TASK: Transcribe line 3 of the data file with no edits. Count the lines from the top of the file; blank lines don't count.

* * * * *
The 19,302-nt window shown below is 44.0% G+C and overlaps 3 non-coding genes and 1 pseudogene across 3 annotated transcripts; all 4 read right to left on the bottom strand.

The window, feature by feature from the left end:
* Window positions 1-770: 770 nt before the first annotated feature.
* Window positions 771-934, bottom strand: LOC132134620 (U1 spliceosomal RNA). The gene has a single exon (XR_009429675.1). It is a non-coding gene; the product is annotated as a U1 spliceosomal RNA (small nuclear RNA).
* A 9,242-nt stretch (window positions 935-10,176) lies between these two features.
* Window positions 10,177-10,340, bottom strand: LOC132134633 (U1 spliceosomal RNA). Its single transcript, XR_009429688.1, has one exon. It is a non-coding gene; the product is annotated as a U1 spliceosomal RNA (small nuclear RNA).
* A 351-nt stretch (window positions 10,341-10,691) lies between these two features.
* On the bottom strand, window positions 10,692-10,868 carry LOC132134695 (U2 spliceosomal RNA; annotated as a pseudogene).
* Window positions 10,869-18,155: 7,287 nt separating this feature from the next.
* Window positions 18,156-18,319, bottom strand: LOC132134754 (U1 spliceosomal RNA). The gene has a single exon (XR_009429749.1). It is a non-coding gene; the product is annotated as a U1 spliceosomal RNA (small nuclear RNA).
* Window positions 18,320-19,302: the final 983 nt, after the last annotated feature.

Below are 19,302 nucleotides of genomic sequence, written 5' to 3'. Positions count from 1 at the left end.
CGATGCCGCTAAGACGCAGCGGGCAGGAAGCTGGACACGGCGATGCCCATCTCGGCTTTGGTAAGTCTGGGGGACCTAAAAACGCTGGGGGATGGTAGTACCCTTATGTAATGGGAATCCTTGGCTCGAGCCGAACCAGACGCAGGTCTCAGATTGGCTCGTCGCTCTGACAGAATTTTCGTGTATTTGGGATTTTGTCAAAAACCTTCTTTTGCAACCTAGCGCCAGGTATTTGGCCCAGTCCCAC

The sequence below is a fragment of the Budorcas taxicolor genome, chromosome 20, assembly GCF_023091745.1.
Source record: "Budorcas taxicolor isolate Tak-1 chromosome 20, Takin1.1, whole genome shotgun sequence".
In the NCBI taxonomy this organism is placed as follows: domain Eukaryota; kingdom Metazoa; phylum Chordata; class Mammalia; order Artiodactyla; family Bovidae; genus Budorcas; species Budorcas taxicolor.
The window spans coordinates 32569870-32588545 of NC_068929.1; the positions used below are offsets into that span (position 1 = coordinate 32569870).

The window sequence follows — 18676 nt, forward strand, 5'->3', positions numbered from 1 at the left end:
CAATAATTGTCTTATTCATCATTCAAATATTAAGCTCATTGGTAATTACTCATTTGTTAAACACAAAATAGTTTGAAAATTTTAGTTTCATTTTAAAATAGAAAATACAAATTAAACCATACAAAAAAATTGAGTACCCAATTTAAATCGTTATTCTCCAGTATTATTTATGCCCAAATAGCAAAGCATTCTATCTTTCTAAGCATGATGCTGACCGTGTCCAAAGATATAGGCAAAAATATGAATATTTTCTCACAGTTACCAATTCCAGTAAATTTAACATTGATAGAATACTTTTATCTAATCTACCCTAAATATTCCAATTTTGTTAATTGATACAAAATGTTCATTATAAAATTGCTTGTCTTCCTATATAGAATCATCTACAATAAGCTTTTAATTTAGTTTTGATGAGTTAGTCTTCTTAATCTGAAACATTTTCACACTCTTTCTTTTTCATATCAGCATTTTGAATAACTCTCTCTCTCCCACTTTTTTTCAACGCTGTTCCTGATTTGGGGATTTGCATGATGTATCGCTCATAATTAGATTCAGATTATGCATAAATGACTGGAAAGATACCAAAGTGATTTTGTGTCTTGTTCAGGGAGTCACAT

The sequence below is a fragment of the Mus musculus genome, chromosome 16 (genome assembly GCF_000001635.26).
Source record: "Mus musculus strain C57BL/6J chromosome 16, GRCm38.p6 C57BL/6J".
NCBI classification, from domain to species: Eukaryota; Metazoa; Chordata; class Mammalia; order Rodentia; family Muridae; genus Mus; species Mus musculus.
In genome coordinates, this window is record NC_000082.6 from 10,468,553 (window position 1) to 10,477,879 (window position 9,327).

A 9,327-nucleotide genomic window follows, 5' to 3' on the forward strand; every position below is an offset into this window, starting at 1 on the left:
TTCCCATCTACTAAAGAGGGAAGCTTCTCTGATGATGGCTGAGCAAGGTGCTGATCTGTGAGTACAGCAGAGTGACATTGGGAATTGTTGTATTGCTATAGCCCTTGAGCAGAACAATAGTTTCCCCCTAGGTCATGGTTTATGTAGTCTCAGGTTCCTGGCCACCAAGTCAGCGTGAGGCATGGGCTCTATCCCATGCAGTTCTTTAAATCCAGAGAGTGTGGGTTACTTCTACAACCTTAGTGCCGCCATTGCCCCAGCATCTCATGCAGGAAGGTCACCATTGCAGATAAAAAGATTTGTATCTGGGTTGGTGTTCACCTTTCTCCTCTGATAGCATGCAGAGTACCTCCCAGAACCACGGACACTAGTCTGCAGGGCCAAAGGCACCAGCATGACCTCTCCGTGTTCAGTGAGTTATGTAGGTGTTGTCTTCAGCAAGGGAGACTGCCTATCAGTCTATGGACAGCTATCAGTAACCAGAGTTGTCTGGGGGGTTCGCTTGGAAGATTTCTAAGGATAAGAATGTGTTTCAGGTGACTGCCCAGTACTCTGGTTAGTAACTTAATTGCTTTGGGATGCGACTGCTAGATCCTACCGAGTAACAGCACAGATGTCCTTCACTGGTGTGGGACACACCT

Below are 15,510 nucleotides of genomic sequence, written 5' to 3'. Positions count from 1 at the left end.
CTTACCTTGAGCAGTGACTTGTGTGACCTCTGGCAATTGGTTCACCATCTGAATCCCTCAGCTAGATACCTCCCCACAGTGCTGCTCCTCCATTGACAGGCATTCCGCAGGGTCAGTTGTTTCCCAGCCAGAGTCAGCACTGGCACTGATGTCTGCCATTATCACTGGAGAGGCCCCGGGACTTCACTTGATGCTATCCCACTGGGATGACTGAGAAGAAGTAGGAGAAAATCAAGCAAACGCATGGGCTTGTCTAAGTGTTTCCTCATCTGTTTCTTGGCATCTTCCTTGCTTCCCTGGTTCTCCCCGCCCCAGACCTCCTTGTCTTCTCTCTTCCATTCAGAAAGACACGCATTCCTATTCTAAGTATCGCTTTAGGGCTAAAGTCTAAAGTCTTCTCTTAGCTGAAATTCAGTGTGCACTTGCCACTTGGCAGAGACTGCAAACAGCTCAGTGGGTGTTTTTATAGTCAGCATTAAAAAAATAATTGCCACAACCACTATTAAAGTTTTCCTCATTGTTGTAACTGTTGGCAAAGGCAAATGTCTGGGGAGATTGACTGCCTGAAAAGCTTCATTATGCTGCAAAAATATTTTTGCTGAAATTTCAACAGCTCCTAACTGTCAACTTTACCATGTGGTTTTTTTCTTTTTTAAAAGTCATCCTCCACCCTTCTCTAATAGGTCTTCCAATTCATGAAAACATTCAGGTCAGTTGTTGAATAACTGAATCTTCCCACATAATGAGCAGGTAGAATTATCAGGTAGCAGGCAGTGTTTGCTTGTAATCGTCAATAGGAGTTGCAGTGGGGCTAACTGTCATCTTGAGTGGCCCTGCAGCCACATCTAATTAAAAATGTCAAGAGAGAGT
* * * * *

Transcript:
* Window positions 1-770: 770 nt before the first annotated feature.